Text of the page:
Mortgage Bonds Imperiled by $17B of Sales

Fannie Mae and Freddie Mac are set to auction as much as $17 billion of mortgage bonds they acquired before the real estate collapse to meet a regulatory directive, potentially straining demand at the same time the Federal Reserve considers a stimulus pullback.

The offerings by yearend of residential and commercial securities without government backing will follow sales of about $22 billion the past four months from the government-controlled companies, according to Deutsche Bank AG. The auctions are adding to the $7 billion of new commercial-mortgage bond deals that Wall Street is planning this month, the biggest pipeline since Fannie Mae and Freddie Mac began the sales in May.

Investors are bracing for a pullback by the Fed from its unprecedented support for the economy as soon as this week. While the previous sales haven’t roiled markets, the future offerings may weigh on prices if Fannie Mae and Freddie Mac start to jettison riskier types of the debt, according to Brean Capital LLC’s Scott Buchta.

“That could certainly have a bigger impact,” said Buchta, the New York-based brokerage’s head of fixed-income strategy. Dealers and investors readily absorbed the initial auctions because the “bonds have been higher quality in nature,” he said.

Fannie Mae and Freddie Mac, which were seized by the U.S. five years ago this month, have persisted with the sales even as concern the Fed will slow $85 billion of monthly bond purchases interrupted a rally in the debt. The auctions are part of actions meant to shrink the firms and reduce their risks, putting new burdens on private investors as the government also cuts federal spending.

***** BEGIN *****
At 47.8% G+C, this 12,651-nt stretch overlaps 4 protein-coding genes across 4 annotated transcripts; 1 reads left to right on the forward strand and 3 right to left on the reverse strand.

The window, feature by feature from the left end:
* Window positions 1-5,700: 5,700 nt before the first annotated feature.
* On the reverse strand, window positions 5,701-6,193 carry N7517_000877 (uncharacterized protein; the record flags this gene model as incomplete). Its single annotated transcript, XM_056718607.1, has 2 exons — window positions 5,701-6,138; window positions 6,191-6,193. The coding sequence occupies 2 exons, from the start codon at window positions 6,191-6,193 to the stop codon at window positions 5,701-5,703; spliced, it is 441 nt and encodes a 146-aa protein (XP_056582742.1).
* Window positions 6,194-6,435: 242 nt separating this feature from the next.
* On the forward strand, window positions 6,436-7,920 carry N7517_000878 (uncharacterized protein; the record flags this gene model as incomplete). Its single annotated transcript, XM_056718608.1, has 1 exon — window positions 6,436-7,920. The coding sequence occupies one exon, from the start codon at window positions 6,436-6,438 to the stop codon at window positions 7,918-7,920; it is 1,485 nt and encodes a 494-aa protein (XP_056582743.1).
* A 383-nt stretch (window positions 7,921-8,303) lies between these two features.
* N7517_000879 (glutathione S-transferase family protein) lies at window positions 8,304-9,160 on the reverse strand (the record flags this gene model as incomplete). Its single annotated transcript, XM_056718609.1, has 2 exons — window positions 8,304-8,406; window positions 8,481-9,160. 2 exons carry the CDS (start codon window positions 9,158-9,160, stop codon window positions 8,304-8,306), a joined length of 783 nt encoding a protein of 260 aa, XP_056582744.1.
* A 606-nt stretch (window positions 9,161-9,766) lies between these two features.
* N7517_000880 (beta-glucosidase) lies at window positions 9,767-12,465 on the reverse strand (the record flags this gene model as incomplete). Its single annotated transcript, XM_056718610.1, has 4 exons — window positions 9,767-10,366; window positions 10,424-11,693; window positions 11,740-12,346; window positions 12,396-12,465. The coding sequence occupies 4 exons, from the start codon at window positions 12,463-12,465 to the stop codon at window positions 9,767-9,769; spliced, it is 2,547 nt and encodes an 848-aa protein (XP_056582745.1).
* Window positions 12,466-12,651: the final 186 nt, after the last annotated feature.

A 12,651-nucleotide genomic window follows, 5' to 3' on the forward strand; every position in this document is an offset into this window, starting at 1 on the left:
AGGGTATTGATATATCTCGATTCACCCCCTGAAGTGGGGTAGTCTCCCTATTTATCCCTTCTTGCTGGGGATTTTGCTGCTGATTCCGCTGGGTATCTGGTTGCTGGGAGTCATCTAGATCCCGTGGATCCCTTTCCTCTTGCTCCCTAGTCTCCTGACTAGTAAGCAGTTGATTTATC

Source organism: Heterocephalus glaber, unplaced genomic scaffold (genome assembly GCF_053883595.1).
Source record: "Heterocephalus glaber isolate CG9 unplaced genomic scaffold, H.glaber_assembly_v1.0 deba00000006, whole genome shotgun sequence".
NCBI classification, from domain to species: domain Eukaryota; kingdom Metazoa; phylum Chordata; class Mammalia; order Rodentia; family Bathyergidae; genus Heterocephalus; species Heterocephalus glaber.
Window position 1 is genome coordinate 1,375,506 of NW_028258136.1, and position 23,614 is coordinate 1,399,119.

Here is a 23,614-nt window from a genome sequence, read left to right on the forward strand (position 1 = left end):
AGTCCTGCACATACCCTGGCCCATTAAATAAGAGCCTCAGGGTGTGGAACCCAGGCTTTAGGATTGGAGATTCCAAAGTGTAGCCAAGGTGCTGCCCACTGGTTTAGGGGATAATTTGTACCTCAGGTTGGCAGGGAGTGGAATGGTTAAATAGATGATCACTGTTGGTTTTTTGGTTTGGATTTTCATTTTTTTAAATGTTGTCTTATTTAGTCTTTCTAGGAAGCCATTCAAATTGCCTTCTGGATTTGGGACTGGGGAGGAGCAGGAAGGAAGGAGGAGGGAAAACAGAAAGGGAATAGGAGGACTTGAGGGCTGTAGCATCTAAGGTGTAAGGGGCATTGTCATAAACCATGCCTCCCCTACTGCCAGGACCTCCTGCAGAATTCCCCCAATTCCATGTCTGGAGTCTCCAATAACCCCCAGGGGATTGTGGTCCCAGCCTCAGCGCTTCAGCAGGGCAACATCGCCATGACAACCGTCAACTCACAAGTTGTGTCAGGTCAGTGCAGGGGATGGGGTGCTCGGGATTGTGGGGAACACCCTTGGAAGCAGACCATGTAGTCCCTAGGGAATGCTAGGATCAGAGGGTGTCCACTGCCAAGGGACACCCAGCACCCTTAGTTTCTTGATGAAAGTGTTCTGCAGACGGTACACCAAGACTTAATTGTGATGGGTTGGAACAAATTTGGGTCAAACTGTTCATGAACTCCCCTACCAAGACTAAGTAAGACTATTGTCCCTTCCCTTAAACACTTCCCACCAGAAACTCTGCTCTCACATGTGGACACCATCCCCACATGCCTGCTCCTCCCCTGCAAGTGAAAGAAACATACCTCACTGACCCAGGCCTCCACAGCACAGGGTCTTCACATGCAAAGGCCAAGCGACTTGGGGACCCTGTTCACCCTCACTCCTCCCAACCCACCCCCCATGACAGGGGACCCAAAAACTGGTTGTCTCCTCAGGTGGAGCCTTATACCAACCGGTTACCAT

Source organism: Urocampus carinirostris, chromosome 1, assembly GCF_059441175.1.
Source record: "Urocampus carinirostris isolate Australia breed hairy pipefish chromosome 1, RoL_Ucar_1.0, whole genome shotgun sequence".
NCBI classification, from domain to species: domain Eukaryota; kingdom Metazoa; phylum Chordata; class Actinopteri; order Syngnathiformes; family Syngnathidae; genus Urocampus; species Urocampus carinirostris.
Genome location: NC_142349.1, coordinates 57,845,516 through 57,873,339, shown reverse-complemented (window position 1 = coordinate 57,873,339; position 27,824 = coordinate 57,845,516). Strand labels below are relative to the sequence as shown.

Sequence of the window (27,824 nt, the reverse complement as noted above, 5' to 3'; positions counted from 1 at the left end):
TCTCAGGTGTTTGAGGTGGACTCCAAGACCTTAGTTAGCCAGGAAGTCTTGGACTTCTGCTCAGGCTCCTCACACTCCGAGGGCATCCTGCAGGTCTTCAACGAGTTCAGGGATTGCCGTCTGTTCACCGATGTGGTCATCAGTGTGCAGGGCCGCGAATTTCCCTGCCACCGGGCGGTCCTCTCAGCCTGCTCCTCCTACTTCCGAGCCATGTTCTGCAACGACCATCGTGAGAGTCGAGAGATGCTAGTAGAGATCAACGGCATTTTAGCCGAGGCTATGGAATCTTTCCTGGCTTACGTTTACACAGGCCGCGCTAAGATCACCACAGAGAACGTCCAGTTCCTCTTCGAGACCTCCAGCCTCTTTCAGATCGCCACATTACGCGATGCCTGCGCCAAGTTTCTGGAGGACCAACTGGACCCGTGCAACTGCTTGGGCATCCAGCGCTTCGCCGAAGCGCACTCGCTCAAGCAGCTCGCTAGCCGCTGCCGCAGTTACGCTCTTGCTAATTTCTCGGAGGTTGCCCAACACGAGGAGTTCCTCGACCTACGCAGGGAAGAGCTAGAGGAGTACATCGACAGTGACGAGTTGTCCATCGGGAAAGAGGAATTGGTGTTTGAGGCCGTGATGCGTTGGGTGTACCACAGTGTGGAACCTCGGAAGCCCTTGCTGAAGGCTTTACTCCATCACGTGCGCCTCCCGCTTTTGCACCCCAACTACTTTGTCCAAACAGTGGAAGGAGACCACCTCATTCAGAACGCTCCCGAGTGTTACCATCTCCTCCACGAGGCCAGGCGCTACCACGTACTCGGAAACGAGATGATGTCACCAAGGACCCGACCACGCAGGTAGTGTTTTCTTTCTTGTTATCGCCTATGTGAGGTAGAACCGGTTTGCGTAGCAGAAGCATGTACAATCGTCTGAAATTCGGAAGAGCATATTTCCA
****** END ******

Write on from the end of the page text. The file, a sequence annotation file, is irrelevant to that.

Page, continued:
Residential mortgage securities not backed by the government lost about 3.7% on average in June and July, before advancing 0.55% last month to bring gains this year to 5.7%, according to Citigroup Inc. While bonds tied to commercial properties have lost 1.3% since May and 1.1% this year, the debt has outperformed Treasuries by 0.4 percentage point in 2013, Bank of America Merrill Lynch index data show.

Fannie Mae and Freddie Mac have primarily sold bonds linked to apartment buildings, totaling about $14 billion of securities, because that debt fetches the highest prices among the holdings they were asked to reduce, according to Deutsche Bank analyst Harris Trifon. One bond issued in 2006 by Wachovia Corp. and sold in a July 18 auction would trade at almost 109 cents on the dollar, according to Bloomberg Valuation estimates.

Fidelity Investments and BlackRock Inc. have been purchasing such debt, according to fund disclosures and auction lists compiled by data provider Empirasign Strategies LLC. James Aber, a Fidelity spokesman, declined to comment. Lauren Post, a BlackRock spokeswoman, didn’t return email messages.

“We do expect some pushback” if “some of the key buyers of these bonds in recent months slow their purchases,” Stamford, Conn.-based Jefferies Group LLC analysts led by Lisa Pendergast wrote in a Sept. 4 report.